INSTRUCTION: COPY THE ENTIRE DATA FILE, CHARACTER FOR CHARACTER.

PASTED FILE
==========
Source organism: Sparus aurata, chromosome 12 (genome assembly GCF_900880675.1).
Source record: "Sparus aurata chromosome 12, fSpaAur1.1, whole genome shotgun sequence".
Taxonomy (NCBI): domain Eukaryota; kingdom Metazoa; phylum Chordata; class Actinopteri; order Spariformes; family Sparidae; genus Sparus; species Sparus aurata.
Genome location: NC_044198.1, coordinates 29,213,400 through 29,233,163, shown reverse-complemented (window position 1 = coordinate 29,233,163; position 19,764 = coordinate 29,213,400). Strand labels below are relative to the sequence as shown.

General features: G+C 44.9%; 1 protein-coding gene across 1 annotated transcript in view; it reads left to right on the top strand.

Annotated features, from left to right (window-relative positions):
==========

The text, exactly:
Source organism: Sparus aurata, chromosome 12 (genome assembly GCF_900880675.1).
Source record: "Sparus aurata chromosome 12, fSpaAur1.1, whole genome shotgun sequence".
Taxonomy (NCBI): domain Eukaryota; kingdom Metazoa; phylum Chordata; class Actinopteri; order Spariformes; family Sparidae; genus Sparus; species Sparus aurata.
Genome location: NC_044198.1, coordinates 29,213,400 through 29,233,163, shown reverse-complemented (window position 1 = coordinate 29,233,163; position 19,764 = coordinate 29,213,400). Strand labels below are relative to the sequence as shown.

General features: G+C 44.9%; 1 protein-coding gene across 1 annotated transcript in view; it reads left to right on the top strand.

Annotated features, from left to right (window-relative positions):